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Guest Commentary: No, A better economy won't fix it!

Posted: Wednesday, Jun 26th, 2013




Someone asked the question not long ago, after discussing the social and moral landscape of our country, “Where’s Bill Bennett when we need him?” Some may recall, Bill Bennett was Secretary of Education under President Reagan, former Drug Czar, TV news contributor and radio talk show host. Some have described him as the “morals maven.” He has written far and wide on a variety of cultural, educational and moral issues, and has long been the darling of conservatives and nemesis of progressives and liberals. In 1992 he sounded a clarion voice about the continued crisis in American education, and the widening cultural gap between religion and political life, and the moral consequences.

In his book, America’s Revolt Against God, Bennett maintains that it is the “corruption of the heart” that inflicts our nation, and the result is a litany of social pathologies-crime, rising illegitimacy, unbridled pornography, and a mercurial rise in dependency on the role of government. As a result, many from both sides of the political isle agree on the moral and cultural decline. The disagreement is how to “fix it.”

We are accustomed to the “rollercoaster ride” of the Dow Jones and it seems elementary that the economic path we now pursue will plunder the free market as we know it, at some point, sending us headlong into a monetary chasm. Bennett agrees that material abundance only hastens the moral decline, and political or economic reform won’t reverse the demise.

Many of us have watched our 401( k) shrink, while the demand on our budget has burgeoned. That is less painful than the shrinking of the moral fiber that reflects a greater loss of vibrant faith that once occupied the public square, individually and corporately. The woeful cry, “Wait until the market comes back,” offers little solace to the morally faithful. We are both skeptical and pessimistic.

The internet is both a bane and a blessing. Having instant access to the photos of grand-daughters in Indiana is gratifying and heartwarming. Simultaneously, young girls in their teens, perform erotically on websites, seemingly without a wince of conscience. Where are their parents? Who’s watching out for their souls. Sadly, these moral failures cut across economic, political and religious backgrounds, and are no respecter of one’s station in life. Too, there was a time when children found a safe haven in the presence of priests and clergy in their community.

Some have proffered, “Let the whole thing fail, and we’ll get back to what matters!” Not all agree with such quixotic conclusions. There has been no “golden age” morally. We are fallen and in need of redemption. Bennett himself confessed in 2003 that his gambling habit had spiraled out of control. Such pronounced lack of self-discipline soon follows a protracted moral decline, and the United States is not exempt from the cause-and-effect that God has put into place for such violations of His Law. As a nation, many believe, we are unique; but not exempt from crossing moral barriers that ultimately usher in an idolatrous culture. Filthy lucre won’t loose us from of these “immoral shackles.” Even billionaire George Soros can’t write a check to cover this deficit.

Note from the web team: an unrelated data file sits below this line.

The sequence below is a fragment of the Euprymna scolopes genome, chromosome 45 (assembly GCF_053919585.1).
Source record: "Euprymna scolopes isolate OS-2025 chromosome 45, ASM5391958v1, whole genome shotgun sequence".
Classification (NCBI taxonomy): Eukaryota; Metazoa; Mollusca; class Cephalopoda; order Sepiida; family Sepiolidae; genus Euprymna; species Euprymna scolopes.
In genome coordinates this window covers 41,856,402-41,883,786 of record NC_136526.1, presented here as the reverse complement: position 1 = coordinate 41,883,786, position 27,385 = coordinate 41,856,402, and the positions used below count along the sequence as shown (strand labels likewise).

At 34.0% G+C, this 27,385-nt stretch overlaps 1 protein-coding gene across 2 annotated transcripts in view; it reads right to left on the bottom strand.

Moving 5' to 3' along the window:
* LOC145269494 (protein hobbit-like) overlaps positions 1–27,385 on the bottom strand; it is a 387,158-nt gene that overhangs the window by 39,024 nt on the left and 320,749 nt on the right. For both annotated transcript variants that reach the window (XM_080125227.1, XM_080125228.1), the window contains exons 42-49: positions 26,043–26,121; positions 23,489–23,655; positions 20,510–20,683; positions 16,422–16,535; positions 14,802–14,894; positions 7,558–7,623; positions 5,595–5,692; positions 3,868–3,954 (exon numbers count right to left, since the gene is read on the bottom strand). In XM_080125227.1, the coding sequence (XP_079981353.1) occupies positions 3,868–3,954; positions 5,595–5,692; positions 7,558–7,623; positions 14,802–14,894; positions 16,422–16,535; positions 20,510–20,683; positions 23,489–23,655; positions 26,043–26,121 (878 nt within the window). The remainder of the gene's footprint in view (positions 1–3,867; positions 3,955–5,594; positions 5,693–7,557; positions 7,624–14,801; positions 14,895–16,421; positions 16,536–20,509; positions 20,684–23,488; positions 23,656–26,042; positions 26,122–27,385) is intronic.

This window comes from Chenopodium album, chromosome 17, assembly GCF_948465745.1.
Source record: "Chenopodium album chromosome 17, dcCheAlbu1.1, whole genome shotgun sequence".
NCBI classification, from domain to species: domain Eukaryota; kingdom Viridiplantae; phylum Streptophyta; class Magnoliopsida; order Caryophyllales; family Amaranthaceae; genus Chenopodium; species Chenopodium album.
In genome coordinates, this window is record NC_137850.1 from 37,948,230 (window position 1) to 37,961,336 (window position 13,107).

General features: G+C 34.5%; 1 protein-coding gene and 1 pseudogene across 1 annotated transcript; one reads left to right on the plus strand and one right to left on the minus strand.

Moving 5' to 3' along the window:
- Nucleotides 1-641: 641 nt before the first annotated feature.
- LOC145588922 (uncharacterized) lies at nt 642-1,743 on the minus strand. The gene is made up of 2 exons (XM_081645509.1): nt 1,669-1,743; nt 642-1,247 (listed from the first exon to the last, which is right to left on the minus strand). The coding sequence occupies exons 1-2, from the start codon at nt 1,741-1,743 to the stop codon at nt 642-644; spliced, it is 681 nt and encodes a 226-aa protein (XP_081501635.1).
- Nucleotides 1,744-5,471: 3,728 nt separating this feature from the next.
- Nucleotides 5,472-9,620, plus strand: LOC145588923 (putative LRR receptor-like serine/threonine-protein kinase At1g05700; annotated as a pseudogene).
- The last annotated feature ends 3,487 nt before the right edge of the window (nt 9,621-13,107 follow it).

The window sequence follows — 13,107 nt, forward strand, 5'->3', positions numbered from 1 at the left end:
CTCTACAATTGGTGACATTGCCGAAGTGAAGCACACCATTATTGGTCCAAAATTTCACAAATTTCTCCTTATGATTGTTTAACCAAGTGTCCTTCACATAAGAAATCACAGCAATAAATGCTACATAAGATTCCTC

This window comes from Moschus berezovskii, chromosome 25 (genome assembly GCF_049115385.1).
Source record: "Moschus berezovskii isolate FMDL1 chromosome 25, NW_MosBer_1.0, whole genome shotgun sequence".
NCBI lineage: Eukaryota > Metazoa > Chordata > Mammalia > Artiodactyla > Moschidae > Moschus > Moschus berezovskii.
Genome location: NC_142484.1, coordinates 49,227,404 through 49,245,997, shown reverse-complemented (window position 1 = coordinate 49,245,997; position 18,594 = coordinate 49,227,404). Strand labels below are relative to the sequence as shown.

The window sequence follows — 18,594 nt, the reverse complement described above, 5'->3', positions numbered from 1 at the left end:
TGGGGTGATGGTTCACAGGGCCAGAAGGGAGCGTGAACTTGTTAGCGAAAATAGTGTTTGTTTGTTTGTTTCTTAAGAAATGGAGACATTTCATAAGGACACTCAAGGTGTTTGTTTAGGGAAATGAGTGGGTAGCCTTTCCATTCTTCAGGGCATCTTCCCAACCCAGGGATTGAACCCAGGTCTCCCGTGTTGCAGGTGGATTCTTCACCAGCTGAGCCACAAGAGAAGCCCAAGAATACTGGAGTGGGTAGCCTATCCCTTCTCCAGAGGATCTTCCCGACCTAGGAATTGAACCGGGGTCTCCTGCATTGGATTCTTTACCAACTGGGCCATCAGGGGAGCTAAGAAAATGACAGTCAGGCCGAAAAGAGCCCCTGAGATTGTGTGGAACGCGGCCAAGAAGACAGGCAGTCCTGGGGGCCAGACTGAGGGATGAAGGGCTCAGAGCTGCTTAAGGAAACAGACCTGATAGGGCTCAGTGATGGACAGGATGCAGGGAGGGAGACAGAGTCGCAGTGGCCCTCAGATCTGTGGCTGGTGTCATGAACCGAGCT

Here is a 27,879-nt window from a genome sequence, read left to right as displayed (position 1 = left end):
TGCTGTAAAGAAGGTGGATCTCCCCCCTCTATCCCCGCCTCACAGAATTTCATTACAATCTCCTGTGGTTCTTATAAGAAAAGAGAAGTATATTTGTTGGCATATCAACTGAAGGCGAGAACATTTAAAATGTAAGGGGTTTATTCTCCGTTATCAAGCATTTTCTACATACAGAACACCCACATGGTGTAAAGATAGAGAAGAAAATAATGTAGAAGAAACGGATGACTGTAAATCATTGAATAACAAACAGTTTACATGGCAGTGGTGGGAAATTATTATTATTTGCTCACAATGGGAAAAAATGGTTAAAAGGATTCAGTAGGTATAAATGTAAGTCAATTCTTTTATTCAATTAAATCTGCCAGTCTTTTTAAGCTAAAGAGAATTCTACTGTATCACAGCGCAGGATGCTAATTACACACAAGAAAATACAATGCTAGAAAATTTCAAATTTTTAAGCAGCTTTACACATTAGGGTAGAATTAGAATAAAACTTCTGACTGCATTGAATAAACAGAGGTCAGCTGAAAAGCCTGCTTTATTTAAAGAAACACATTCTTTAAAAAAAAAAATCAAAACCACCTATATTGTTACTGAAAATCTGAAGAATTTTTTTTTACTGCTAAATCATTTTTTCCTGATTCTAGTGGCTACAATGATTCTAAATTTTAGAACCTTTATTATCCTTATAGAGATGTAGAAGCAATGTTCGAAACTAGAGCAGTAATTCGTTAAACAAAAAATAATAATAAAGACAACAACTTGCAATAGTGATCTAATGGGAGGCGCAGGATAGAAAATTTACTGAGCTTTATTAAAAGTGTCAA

In our nation’s over-reaching emphasis on tolerance and diversity, we now tolerate that which was unfathomable and unspeakable generations ago. The loss of absolutes renders us morally impotent to do battle against a growing onslaught of moral attacks. We now face a culture where the only absolute is “there are no absolutes.” Some claim that arguably there is a moral component to economics. However, if the economy should “turn around” please hold off on the celebration.

In the late 1950’s, school principals were faced with such daunting dilemmas as gum chewing in class(students stuck it under their desk and chairs), truancy, and the brass brads on Levi’s that scratched and marred the desks and chairs. Today, many school districts must be concerned with the brass bullets in the guns that eluded the metal detector. Many conclude it is spiritual, not economic impoverishment we face.

Rather than “cursing the dark,” how are we, who oppose this moral slide, to live and behave? Think, speak, write, vote and act. We must continue to voice our moral outrage by speaking into the public square and, as someone said years ago, “do right until the stars fall.” It’s an urgent call to be prepared and willing to be agent for moral change in our sphere of influence, committed to inculcating those values from ancient days to our immediate families and beyond, while simultaneously encouraging other co-belligerents to join us in our battle. This is not the season for timidity or intellectual and spiritual impotence.

It will require an indefatigable mind, a resolute temperament, and patriot’s heart to prevail in these tempestuous days. Protests, boycotts and rallies have worked in the past and should be considered as part of our arsenal. Just ask the Civil Rights marchers and the Tea Party members. And, for those so inclined, don’t forget to pray that He continues to shed His Grace on us. What else can we do to confront such vexing pathologies and reclaim our heritage? What do you think?












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